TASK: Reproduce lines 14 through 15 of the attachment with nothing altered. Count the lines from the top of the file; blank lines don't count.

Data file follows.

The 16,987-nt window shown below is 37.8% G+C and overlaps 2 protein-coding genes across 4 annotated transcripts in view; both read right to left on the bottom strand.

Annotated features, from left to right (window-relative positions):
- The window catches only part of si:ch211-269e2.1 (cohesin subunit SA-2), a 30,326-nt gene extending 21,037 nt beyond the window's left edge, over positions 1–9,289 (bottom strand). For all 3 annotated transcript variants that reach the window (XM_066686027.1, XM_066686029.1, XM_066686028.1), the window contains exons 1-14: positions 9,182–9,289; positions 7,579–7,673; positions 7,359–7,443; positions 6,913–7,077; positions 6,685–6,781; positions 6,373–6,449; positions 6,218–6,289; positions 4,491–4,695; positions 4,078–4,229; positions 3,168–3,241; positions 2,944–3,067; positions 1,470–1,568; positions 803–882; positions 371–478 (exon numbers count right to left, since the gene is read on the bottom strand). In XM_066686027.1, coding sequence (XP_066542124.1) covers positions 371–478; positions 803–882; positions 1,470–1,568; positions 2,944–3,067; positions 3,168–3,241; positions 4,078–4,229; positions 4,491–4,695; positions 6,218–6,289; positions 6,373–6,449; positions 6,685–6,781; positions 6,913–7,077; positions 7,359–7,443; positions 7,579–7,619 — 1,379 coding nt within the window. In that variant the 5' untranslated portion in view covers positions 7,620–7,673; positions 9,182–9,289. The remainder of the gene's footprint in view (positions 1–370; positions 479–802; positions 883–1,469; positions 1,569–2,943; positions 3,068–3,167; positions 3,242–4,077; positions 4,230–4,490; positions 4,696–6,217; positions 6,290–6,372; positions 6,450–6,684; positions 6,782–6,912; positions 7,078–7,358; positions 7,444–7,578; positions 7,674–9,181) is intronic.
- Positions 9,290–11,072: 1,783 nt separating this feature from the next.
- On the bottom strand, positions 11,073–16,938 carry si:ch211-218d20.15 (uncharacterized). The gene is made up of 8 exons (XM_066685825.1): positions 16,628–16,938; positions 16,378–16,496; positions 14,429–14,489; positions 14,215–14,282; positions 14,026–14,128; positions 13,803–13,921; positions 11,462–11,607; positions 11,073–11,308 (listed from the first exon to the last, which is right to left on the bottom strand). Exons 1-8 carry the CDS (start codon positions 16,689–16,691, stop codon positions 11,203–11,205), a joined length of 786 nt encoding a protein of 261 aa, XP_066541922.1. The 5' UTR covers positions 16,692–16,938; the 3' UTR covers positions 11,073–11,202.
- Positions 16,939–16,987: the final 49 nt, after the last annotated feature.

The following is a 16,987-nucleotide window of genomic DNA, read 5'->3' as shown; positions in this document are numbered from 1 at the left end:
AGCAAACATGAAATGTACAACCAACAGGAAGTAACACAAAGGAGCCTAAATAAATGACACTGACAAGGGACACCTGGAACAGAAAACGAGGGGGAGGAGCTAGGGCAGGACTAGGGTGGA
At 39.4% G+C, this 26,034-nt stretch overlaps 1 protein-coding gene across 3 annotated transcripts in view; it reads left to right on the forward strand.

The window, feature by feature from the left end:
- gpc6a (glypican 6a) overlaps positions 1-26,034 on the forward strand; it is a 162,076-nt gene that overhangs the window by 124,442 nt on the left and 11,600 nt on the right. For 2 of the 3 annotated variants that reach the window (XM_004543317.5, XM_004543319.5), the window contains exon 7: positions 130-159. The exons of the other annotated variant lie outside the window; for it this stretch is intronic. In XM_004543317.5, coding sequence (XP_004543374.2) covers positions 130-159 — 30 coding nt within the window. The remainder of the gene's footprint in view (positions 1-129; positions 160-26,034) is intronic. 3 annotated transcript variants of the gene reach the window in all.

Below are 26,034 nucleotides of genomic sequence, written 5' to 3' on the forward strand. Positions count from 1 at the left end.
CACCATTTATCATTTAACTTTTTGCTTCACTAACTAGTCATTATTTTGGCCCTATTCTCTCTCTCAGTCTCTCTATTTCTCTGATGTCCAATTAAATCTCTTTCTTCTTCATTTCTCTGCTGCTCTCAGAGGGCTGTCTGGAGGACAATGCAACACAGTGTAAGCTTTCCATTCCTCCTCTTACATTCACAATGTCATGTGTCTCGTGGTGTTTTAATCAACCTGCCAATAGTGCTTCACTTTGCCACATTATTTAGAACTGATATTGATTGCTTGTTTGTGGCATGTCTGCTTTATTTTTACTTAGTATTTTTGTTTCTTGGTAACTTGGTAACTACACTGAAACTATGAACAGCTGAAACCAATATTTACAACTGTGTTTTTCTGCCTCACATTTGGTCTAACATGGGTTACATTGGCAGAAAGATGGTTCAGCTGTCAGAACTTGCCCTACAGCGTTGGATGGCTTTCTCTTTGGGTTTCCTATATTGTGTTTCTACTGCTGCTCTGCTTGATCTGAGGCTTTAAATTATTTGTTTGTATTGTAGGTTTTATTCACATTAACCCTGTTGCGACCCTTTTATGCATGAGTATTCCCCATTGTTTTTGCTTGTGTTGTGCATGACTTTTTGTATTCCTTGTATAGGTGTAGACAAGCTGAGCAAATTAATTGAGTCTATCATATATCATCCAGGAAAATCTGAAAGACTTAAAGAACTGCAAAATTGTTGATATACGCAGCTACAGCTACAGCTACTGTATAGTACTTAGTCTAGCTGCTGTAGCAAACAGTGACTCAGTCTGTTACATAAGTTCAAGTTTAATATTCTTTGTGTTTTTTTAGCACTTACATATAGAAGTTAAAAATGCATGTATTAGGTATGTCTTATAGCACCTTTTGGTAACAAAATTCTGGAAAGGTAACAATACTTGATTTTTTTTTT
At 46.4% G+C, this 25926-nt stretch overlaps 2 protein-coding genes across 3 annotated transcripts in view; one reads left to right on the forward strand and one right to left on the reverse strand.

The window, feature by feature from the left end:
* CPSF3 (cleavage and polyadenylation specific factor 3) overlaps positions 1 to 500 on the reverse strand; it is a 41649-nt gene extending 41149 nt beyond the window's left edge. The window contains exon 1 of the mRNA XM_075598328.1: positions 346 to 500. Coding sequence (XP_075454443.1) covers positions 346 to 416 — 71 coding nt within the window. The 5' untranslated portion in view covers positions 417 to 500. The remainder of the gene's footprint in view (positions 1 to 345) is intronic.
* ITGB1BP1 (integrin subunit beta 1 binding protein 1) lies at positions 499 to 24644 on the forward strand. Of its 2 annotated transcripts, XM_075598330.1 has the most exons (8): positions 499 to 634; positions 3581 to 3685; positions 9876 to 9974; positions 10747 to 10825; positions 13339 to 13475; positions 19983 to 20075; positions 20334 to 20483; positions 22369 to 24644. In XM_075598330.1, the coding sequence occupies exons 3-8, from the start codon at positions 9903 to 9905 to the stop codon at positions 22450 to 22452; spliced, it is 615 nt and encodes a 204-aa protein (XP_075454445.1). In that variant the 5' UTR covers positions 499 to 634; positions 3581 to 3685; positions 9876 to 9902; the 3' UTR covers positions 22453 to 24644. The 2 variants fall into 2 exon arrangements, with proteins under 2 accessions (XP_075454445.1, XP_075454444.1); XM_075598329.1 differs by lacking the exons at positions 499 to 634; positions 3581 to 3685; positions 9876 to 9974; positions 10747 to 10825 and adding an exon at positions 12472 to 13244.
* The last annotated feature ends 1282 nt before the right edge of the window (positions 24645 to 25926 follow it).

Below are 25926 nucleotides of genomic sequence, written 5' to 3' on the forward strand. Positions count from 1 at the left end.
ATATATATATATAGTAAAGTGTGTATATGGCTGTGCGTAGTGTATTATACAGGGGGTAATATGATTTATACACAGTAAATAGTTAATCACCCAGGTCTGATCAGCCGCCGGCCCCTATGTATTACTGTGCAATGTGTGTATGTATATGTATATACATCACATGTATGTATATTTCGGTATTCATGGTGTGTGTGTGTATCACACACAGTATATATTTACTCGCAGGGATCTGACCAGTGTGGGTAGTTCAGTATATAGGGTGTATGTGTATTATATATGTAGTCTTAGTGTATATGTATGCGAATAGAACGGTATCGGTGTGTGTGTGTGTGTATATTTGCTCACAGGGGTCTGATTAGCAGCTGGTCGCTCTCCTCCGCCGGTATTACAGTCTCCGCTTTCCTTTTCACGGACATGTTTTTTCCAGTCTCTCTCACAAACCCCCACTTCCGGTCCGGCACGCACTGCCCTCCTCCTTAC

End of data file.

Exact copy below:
At 46.4% G+C, this 25926-nt stretch overlaps 2 protein-coding genes across 3 annotated transcripts in view; one reads left to right on the forward strand and one right to left on the reverse strand.

The window, feature by feature from the left end: